For some, the desire and the patience it takes to raise children come very naturally. Maybe it does not feel as difficult for them. I can’t sometimes wonder though whether deep down, the surface ease belies some of the same anxiety and emotions that those like me for whom it does not come naturally go through.
My son turned 21 months couple of days back. I look at him with pride and joy and wonder how he will turn out to be as an adult. Sentiment stops me from wandering too far into the future – one day at a time I tell myself. I thank the stars for all that he is now and I pray for his good health and happiness. But I don’t linger in that proud moment for too long out of fear of casting a jinx. Much as it brings me joy, I can’t help but feel anxious about how I am going to find the patience and strength to do it all over again when the second child arrives in June and having two on my hand then to deal with. I blindly trust that things will somehow fall in place.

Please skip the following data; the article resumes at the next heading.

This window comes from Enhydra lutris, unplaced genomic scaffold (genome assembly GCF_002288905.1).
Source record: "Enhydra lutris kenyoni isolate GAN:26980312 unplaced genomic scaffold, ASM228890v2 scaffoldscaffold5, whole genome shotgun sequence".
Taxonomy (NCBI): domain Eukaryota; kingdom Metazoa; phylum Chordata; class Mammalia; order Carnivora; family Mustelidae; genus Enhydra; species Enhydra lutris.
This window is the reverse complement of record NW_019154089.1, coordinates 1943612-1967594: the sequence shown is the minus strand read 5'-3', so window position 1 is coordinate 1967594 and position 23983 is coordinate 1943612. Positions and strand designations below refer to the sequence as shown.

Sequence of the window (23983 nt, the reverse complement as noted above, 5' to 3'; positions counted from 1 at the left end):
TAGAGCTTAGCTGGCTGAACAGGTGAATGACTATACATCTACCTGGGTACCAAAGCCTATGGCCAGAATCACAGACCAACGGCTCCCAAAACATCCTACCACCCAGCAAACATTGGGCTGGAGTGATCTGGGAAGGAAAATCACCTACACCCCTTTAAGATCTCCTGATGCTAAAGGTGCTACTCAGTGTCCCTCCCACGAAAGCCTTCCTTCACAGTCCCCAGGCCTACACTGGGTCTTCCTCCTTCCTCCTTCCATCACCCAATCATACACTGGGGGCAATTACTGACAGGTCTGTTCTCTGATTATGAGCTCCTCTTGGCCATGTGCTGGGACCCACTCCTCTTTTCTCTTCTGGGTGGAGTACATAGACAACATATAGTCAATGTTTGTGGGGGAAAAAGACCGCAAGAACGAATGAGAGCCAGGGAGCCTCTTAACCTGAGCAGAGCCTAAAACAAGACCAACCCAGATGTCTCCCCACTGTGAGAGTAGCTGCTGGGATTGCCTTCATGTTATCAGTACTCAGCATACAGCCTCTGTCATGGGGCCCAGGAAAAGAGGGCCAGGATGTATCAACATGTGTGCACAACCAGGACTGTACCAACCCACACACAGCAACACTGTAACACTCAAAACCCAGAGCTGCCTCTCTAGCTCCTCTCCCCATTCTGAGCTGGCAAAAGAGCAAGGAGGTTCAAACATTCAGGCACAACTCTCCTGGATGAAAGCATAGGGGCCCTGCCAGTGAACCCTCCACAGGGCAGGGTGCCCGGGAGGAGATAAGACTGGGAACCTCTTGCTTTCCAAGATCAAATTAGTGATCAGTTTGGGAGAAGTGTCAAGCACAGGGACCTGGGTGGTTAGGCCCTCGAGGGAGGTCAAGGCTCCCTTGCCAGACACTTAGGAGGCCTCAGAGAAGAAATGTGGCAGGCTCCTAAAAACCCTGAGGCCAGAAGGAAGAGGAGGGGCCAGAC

The reality of motherhood is not just full of those special-Kay moments of joy and smiles and pretty looks, as I have come to learn first-hand. My induced labor for the first delivery was quite easy and very quick. It only took three hours from start to finish. But I went through fourth degree tearing in the process. The pain I went through four days later is the real part of labor that I can remember now. I remember what my ob-gyn said, jokingly, when I went to her in utter pain few days after delivery. “You wonder if Catherine Zeta-Jones also went through such an experience, don’t you”, she said. Are there tears too behind the smiles for everyone? One understands motherhood only after going through it personally.